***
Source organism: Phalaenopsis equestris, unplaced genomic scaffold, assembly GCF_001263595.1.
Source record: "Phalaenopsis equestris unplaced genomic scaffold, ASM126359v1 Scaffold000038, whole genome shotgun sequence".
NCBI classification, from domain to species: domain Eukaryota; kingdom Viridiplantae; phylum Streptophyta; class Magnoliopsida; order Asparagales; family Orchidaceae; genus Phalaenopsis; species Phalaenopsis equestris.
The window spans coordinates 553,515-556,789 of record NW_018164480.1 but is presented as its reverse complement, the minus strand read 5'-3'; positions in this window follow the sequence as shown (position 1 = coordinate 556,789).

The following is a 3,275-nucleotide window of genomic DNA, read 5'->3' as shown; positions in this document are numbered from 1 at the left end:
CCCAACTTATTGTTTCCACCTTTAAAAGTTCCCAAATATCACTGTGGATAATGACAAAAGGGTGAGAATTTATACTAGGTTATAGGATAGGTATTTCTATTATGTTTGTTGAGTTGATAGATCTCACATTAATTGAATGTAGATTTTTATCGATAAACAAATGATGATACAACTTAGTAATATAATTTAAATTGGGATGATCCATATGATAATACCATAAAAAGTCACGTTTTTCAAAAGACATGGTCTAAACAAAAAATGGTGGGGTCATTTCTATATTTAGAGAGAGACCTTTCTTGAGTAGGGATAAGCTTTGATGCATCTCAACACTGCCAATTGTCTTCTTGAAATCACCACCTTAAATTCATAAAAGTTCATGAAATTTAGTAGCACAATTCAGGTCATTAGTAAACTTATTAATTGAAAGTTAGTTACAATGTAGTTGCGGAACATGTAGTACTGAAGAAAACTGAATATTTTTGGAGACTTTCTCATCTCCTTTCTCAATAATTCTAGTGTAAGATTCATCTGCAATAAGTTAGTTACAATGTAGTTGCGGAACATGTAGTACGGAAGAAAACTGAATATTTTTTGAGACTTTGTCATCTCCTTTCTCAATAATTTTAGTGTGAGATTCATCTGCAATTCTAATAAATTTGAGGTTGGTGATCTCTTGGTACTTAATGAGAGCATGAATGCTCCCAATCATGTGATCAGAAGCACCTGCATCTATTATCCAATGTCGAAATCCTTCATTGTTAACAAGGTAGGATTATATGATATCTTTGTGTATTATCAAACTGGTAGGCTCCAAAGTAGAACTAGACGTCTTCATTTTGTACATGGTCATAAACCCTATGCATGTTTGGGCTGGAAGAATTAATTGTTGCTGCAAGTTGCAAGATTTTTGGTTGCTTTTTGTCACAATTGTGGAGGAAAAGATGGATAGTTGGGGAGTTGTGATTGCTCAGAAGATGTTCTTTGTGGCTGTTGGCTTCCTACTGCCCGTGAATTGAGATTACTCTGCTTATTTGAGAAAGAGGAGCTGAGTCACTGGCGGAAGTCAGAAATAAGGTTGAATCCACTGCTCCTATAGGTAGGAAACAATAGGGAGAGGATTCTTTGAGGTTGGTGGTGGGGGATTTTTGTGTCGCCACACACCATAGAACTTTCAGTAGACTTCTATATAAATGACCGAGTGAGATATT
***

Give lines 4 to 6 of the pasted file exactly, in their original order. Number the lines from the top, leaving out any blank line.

The window spans coordinates 553,515-556,789 of record NW_018164480.1 but is presented as its reverse complement, the minus strand read 5'-3'; positions in this window follow the sequence as shown (position 1 = coordinate 556,789).

The following is a 3,275-nucleotide window of genomic DNA, read 5'->3' as shown; positions in this document are numbered from 1 at the left end:
CCCAACTTATTGTTTCCACCTTTAAAAGTTCCCAAATATCACTGTGGATAATGACAAAAGGGTGAGAATTTATACTAGGTTATAGGATAGGTATTTCTATTATGTTTGTTGAGTTGATAGATCTCACATTAATTGAATGTAGATTTTTATCGATAAACAAATGATGATACAACTTAGTAATATAATTTAAATTGGGATGATCCATATGATAATACCATAAAAAGTCACGTTTTTCAAAAGACATGGTCTAAACAAAAAATGGTGGGGTCATTTCTATATTTAGAGAGAGACCTTTCTTGAGTAGGGATAAGCTTTGATGCATCTCAACACTGCCAATTGTCTTCTTGAAATCACCACCTTAAATTCATAAAAGTTCATGAAATTTAGTAGCACAATTCAGGTCATTAGTAAACTTATTAATTGAAAGTTAGTTACAATGTAGTTGCGGAACATGTAGTACTGAAGAAAACTGAATATTTTTGGAGACTTTCTCATCTCCTTTCTCAATAATTCTAGTGTAAGATTCATCTGCAATAAGTTAGTTACAATGTAGTTGCGGAACATGTAGTACGGAAGAAAACTGAATATTTTTTGAGACTTTGTCATCTCCTTTCTCAATAATTTTAGTGTGAGATTCATCTGCAATTCTAATAAATTTGAGGTTGGTGATCTCTTGGTACTTAATGAGAGCATGAATGCTCCCAATCATGTGATCAGAAGCACCTGCATCTATTATCCAATGTCGAAATCCTTCATTGTTAACAAGGTAGGATTATATGATATCTTTGTGTATTATCAAACTGGTAGGCTCCAAAGTAGAACTAGACGTCTTCATTTTGTACATGGTCATAAACCCTATGCATGTTTGGGCTGGAAGAATTAATTGTTGCTGCAAGTTGCAAGATTTTTGGTTGCTTTTTGTCACAATTGTGGAGGAAAAGATGGATAGTTGGGGAGTTGTGATTGCTCAGAAGATGTTCTTTGTGGCTGTTGGCTTCCTACTGCCCGTGAATTGAGATTACTCTGCTTATTTGAGAAAGAGGAGCTGAGTCACTGGCGGAAGTCAGAAATAAGGTTGAATCCACTGCTCCTATAGGTAGGAAACAATAGGGAGAGGATTCTTTGAGGTTGGTGGTGGGGGATTTTTGTGTCGCCACACACCATAGAACTTTCAGTAGACTTCTATATAAATGACCGAGTGAGATATT